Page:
A photo of Maylin with flowers in her hair.

For Maylin Reynoso and Other Forgotten Latinas

You may have heard about Maylin Reynoso’s death a few days ago. Reynoso, a 20-year-old Dominicana from the Bronx, was last seen leaving her job on July 27, 2016. Her body was found in the Harlem River three days later.  

In the weeks since her disappearance, we’ve seen tributes, hashtags, and growing outrage, all asking: Why did it take a month for Maylin’s disappearance to receive media attention when the same week the death of a white female jogger in the same city became national headlines? Why are the disappearances and deaths of Latinas so often erased? And why are they often blamed for the violence against them?

The first article regarding Maylin’s death appeared in Ensegundos on August 10, 2016, thirteen days after her disappearance. The first line of the article told us: “[she] suffered from depression and bipolar behavior.” The article did not introduce it’s reader to a young woman with unfulfilled potential and a zest for life; it introduced us to a tragic character, implicitly suggesting that she was destined for a violent ending. While Vanessa Marcotte—the white female jogger—was described by New York Magazine as having a “ubiquitous smile, passion for volunteer work, and love of Boston sports,” Maylin was declared unstable and suspect. After all, authorities had assumed Maylin ran away. Her disappearance, we were told, was not a “tragedy,” but a product of her own behavior. 

Given this characterization, it is important to note that Maylin’s life wasn’t tragic. She was vibrant. Maylin lit up every time she held her skateboard. As if the very sun was captured in her grip. As if four wheels were all she needed to create magic. 

Maylins’ Facebook page says she attended the Hogwarts School of Witchcraft and Wizardry. I wonder which house she imagined herself being sorted into. To me, Maylin seems like a Hufflepuff. She reminds me of Tonks: funny, charming, and as bright as her always-changing hair. Both of them brujas, witches. One received her wand from the Order of the Phoenix, the other her skateboard from the Brujas of the Bronx

Maylin’s body was identified by her tattoos: her zodiac sign—Scorpio—on her right wrist, lotus flower petals on her left arm, her grandmother’s name—Milagros—on her left wrist. I wish the world could have given her a milagro, a miracle. I wish it could keep girls like her safe. I wish it would offer girls like her justice.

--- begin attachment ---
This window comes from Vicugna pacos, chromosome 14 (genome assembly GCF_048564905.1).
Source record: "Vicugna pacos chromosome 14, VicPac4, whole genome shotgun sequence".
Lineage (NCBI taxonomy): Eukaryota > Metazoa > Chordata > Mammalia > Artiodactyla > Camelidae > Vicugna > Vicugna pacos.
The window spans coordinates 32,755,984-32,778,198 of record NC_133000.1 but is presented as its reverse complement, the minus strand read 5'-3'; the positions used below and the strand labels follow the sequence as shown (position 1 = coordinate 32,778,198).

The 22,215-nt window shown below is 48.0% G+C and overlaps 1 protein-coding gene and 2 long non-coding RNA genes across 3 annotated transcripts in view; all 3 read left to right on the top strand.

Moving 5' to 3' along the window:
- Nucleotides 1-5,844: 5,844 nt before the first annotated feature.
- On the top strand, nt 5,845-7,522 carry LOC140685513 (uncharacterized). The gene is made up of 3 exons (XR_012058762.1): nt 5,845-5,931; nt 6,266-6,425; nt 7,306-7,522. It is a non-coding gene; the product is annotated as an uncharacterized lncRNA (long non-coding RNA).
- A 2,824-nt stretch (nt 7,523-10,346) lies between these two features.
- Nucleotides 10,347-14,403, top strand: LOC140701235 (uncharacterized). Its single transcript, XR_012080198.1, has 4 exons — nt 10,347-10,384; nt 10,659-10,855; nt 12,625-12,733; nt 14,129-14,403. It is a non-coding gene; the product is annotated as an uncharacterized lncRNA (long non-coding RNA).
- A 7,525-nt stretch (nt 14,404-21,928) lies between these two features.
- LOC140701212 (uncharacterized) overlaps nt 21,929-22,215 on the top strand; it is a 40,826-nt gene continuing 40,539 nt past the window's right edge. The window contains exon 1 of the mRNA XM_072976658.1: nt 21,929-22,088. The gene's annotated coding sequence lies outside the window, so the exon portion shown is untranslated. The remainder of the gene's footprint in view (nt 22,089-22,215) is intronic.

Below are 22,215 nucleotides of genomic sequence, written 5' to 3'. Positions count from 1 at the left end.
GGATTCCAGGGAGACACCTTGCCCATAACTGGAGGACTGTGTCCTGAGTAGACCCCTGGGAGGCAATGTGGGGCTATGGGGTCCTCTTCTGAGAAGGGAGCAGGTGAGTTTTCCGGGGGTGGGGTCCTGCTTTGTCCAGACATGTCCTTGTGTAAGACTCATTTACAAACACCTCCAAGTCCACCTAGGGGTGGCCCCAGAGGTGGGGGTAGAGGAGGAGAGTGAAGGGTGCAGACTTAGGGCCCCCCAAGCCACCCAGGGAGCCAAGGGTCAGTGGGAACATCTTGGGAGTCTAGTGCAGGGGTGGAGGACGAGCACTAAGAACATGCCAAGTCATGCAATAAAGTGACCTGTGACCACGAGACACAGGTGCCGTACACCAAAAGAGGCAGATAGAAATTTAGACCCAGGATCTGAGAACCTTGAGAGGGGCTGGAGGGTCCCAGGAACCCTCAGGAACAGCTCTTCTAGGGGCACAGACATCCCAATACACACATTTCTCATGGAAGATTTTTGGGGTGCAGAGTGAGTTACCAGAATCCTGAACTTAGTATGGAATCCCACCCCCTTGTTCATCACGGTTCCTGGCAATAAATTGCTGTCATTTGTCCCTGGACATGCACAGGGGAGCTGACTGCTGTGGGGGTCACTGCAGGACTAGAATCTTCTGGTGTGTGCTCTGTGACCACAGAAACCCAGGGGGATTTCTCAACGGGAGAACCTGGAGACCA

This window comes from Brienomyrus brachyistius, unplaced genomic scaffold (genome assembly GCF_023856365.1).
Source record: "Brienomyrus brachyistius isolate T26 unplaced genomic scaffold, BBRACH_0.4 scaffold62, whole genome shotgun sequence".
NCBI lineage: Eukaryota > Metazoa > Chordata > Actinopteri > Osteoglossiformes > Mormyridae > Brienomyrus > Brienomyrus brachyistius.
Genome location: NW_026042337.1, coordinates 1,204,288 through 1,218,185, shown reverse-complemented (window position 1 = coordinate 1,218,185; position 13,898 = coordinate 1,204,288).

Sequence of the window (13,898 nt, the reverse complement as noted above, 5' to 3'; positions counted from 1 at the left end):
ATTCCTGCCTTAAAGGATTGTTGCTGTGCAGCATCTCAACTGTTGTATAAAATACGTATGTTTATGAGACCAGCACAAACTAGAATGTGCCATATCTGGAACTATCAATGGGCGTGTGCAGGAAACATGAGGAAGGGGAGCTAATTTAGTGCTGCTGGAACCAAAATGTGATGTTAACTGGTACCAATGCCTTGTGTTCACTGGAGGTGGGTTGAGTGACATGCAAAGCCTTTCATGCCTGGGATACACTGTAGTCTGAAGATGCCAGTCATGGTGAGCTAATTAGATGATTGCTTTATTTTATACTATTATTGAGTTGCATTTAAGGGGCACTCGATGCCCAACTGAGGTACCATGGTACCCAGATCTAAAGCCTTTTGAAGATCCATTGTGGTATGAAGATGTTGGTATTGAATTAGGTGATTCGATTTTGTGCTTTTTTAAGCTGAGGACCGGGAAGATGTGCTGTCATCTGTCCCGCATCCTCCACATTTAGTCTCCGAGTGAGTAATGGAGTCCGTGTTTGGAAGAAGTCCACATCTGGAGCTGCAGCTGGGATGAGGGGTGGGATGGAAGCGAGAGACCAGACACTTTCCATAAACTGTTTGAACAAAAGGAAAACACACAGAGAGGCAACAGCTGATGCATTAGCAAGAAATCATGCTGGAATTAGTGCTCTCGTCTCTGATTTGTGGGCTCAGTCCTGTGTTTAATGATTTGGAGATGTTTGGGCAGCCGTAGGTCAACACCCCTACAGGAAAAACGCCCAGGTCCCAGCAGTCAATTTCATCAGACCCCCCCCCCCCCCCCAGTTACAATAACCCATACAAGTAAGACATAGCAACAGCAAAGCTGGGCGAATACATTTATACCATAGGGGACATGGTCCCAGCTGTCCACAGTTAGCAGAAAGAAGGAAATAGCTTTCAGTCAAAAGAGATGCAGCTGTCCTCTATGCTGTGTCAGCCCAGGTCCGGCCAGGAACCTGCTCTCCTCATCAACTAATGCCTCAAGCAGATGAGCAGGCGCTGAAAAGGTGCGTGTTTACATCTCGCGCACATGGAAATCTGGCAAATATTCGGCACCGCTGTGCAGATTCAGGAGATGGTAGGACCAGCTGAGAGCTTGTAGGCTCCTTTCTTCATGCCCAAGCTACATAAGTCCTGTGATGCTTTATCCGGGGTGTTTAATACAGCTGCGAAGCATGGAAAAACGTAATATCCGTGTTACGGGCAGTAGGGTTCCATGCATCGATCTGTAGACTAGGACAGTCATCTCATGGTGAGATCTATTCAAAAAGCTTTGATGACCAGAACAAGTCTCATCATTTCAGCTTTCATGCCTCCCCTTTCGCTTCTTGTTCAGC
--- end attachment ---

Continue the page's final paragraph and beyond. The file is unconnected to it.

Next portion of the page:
When Maylin’s body was found, they again assumed that because she heard voices, she must have played a part in her own death. Loca, crazy, betrayed by her own intuitions. They assumed that because she lived with depression and bipolar disorder, somehow she must’ve also wanted death. Latina girls, never the victimized. Latina girls, the culprits even in death.

I don’t believe these voices were a sign that Maylin lacked the will to live nor did they point to her lack of sanity. The voices pointed to a centuries long spiritual tradition where the women in our families have premonitions, read people phenomenally, and rely on an intuition often deemed “illogical” and “backwards.” The voices pointed to Maylin’s rootedness in el mundo zurdo, the left-handed world as Gloria Anzaldúa terms it, a world inhabited by the colored, the queer, the poor, the forgotten, the discarded. Maylin listened to her body and was not afraid to follow its intuitions. She, unapologetically a bruja. She, unapologetically in love with herself.

I believe that we, the brujas who are still here, can “faithfully witness” that which may never be seen or known. When a Latina’s death is forgotten, when the victim becomes the primary suspect in her own death, we must speak up. We must use our voices and platforms to demand visibility for bodies that have been erased and bring to light truth(s) that remain buried in the Harlem River. 

We are magic and we create magic, believing even when we cannot see, seeing what we are told does not exist, exposing what is visible only to our eyes. I never met Maylin but that doesn’t stop me from seeking justice for my fellow bruja. When I speak her name to others, I do not only tell them about her tragic death but also about her magical life. When brujas gather together to celebrate Maylin, we do something radical: we push back against the erasure of our stories. We, the witnesses and the witches, can conjure justice and healing even when it is denied us—even when we are told it does not exist for brujas like us.

You can donate money to Maylin’s family here.

Header image via Facebook.

Durham, NC

Barbara is a PhD student at The University of North Carolina. She writes about immigration, migrant activism and organizing, transnational social movements, & intersectional feminism.

Barbara writes for Latinxs, immigrants, and brown girls. She is not here for white tears, white feminism, or white guilt.

Read more about Barbara

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